Posted in Miscellaneous

Say no or let it go?

Close your eyes and imagine your ideal classroom full of students.  

More likely than not, your ideal students resemble Hermione Granger from the early part of the Harry Potter Series.  They are knowledgeable, excited to learn, seated with their hands nicely folded, and of course, they love to follow the rules.

As I’ve been teaching at my practicum site this summer, I’ve realized that having a young Hermione Granger in your class is not likely and having a classroom full of them is even less likely.  Instead, the students I teach want to learn, but they aren’t perfect. Sometimes they have a hard time staying in their seats, following directions, and staying on task.  

Throughout the day, I frequently find myself saying “no” or correcting them in some other way.  Saying no and giving corrections is an essential part of teaching.  However, I found I was doing it more than I should have.  In my mind, I was still expecting a perfect class of “Hermiones.”  When they didn’t live up to this high standard, I would correct them.  

One day, I had an experience that changed my view.  I was working on single-digit addition with two of my students at a table.  One student was using manipulatives (in this case, plastic dinosaurs) to help him do the math.  My other student didn’t need to use them, but he started to grab some from the big pile too.

My first instinct was to tell him to stop, but I decided not to say anything.  I figured that if he was working hard on his math during the next two or three minutes, he could keep using the dinosaurs.  If he didn’t, I’d simply have him put them back.  What actually happened was quite astonishing to me.

My student lined up the dinosaurs around his paper.  As he worked on his worksheet, one of the dinosaurs became the teacher dinosaur and taught all of the other dinosaurs how to do single-digit addition.  I was amazed at his creativity.  It was also the most engaged I’d ever seen him during a lesson.

From this experience I learned that you don’t always have to say no.  Sometimes it’s okay to just let it go.

I don’t have a perfect formula for when to say no vs. letting it go, but here are some factors I now consider before saying no:

  1.  Is it unsafe?
  2.  Does it keep this student from learning/paying attention?
  3.  Does it distract other students/prevent them from learning?
  4.  Does this difference still let them reach the lesson objective?  

Though these are not perfect guidelines, I’ve already seen some great outcomes from making a more deliberate choice when I say no.  Do you have any other guidelines you follow before you say no?



My brother was diagnosed with autism before I was born. So, disabilities have been always been a major part of my life. That's one of the reasons I'm studying Special Education at BYU. In my life, I've found people who haven't experience with people with disabilities are really nervous about people with disabilities. I've also found that the scariest thing in life is the unknown. So, I created this blog to help demystify people with disabilities by sharing experiences I've had, my perspective, and hopefully other people's perspectives as well. This blog is not meant to romanticize people with disabilities or mitigate the difficulties associated with being a human being (goodness knows, we all have our faults and can be difficult to live with at times--disability or not). But instead, I hope to show day-to-day experiences and long-term perspectives to give more information about people with disabilities.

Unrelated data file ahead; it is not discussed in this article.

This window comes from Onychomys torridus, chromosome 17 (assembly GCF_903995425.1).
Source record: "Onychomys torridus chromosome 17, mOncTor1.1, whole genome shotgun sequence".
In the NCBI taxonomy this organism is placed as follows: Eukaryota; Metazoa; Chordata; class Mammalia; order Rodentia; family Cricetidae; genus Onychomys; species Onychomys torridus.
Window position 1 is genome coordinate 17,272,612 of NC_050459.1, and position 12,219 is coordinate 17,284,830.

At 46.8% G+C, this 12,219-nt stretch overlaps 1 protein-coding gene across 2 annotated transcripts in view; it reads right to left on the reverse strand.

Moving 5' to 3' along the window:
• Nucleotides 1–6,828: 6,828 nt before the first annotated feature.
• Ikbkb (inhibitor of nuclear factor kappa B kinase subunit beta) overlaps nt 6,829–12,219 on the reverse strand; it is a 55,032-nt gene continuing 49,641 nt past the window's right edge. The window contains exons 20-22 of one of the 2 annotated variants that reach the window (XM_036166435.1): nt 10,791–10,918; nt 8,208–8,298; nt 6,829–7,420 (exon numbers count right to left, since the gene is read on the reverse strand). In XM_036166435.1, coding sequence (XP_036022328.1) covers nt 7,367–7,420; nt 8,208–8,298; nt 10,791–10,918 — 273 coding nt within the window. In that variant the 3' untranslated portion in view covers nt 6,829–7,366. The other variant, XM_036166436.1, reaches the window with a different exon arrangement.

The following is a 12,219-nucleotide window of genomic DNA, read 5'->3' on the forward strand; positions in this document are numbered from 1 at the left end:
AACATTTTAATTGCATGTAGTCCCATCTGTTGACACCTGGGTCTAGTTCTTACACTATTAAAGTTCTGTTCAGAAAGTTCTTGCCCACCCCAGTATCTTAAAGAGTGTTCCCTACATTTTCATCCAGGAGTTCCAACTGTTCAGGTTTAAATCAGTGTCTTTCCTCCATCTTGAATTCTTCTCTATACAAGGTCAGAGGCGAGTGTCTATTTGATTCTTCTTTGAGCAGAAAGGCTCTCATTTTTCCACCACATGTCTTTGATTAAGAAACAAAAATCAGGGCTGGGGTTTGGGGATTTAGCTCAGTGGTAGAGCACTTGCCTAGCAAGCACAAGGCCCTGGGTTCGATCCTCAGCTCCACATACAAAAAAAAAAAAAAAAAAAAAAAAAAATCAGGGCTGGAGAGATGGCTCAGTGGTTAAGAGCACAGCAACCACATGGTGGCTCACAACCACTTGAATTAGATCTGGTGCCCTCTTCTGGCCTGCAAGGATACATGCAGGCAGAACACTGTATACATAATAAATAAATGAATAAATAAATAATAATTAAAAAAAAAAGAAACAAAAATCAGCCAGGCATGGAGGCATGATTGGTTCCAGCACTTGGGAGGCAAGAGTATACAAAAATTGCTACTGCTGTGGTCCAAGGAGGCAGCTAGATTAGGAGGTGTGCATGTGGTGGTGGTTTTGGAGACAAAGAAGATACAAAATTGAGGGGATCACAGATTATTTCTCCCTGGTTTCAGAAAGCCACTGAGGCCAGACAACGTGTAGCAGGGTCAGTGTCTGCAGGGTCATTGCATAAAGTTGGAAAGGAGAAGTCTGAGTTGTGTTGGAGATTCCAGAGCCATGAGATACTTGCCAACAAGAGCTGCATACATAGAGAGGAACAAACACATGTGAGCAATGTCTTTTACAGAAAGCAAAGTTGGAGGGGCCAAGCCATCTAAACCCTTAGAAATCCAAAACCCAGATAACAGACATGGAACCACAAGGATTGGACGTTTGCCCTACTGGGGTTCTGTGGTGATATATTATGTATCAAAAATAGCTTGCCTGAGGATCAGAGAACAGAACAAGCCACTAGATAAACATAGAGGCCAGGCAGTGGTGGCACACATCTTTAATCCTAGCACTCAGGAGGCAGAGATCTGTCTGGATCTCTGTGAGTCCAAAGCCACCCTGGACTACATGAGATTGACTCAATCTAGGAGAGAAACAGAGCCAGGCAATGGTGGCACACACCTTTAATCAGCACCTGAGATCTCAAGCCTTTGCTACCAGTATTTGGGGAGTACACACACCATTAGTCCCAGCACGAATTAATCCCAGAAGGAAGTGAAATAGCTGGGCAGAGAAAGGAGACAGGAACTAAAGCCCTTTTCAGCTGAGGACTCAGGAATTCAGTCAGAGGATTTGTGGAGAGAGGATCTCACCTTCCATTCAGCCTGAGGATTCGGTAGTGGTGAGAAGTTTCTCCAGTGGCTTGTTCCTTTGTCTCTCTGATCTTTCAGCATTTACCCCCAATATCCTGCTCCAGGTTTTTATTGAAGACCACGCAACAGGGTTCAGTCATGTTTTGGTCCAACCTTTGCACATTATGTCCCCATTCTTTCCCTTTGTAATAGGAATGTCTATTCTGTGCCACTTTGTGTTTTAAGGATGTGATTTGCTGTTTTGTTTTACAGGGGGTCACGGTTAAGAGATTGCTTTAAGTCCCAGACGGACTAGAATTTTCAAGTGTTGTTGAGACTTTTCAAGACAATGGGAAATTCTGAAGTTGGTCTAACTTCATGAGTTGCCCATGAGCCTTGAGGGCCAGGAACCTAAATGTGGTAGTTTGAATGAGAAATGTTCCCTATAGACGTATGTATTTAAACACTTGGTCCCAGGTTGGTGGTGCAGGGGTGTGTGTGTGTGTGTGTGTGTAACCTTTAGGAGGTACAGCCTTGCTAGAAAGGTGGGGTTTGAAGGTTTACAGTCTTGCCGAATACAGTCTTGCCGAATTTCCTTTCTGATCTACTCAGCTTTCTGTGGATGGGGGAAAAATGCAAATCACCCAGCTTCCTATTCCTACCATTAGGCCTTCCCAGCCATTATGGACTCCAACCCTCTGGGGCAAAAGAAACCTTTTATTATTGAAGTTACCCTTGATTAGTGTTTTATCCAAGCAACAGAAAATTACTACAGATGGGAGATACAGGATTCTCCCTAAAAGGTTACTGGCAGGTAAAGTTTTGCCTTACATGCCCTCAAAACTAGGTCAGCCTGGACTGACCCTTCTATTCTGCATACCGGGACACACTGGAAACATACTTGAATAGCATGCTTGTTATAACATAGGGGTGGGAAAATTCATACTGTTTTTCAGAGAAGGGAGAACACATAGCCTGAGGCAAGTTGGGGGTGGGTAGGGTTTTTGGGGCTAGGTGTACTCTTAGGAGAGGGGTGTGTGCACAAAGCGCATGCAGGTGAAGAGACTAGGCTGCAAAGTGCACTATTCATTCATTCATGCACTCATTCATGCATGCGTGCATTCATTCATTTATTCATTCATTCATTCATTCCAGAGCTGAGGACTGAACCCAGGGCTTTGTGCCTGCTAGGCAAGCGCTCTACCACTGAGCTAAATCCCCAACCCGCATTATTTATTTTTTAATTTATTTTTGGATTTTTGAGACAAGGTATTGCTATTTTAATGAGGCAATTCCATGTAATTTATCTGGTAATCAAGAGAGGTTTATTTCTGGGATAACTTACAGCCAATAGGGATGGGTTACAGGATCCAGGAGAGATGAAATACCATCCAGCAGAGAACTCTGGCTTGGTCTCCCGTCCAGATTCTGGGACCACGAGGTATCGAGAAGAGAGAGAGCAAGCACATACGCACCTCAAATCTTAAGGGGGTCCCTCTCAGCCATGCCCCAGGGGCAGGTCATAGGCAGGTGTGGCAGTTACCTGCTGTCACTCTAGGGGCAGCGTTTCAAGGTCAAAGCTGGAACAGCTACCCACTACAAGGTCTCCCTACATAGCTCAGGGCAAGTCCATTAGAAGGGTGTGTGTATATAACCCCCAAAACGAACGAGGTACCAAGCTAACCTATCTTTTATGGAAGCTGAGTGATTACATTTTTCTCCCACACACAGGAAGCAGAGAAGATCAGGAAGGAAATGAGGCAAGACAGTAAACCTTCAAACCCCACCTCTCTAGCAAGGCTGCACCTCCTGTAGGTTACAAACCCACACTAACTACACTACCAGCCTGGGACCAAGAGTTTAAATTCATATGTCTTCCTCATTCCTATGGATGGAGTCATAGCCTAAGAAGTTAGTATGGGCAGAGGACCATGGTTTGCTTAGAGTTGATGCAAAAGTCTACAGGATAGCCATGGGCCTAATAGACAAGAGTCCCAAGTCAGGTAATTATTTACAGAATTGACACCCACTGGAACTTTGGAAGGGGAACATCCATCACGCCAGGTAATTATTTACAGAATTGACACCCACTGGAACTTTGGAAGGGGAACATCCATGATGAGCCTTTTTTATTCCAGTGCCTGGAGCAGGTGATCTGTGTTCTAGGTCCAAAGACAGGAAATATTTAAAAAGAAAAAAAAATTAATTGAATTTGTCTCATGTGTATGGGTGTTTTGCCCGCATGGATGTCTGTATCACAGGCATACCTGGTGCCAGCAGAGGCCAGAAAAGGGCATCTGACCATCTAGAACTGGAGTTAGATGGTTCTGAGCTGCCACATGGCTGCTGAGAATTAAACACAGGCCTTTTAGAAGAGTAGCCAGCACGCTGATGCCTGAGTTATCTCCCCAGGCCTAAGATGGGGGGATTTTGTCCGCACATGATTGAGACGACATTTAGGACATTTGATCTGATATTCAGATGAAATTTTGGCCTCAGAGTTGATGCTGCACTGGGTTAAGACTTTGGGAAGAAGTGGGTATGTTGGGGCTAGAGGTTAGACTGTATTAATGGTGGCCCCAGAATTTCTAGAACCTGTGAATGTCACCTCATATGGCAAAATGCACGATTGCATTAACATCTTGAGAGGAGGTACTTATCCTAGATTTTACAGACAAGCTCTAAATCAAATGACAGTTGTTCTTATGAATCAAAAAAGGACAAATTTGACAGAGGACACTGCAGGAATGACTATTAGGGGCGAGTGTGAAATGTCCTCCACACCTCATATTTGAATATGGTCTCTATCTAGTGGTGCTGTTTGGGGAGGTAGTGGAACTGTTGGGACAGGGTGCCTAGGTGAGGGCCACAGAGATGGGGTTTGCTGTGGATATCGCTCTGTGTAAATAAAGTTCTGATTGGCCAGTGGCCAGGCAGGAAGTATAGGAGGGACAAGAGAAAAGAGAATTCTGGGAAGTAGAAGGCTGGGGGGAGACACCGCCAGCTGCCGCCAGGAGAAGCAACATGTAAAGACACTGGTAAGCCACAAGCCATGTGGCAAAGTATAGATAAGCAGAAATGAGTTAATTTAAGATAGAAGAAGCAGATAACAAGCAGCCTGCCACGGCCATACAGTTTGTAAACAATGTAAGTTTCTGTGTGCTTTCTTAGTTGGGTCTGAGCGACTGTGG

3 thoughts on “Say no or let it go?

  1. Great observation, Emily.
    Even with children as young as my Pre-K students, I try not to say “no” and that doesn’t mean my class is chaotic or out of control. I believe children are purposeful about what they do and the choices they make and, as a teacher, I want to respect that purpose whenever I can. Your guidelines are a great framework. The only additional question I ask (about a hundred times a day it seems) is: Why did the child do that? What need/desire are they trying to fulfill. Sometimes just giving them a bit of time, like in your story, is all it takes for the situation to resolve itself positively. Other times, at least you gain more insight into how to redirect the student in a way that helps meet their needs.

    1. Gail, those are awesome points. Asking why the child did that is another wonderful consideration, both for possibly redirecting or understanding the child’s needs better. Thank you so much for sharing your experiences!

  2. What a great lesson to have learned! I notice that the teachers in my school who are rushing to say “no, no, no” and “don’t do that all the time” are the ones with the most discipline problems, and the ones who are constantly struggling with students. They are the ones who get in those nasty “one-up” type arguments with students that make the environment hostile and impossible for learning.

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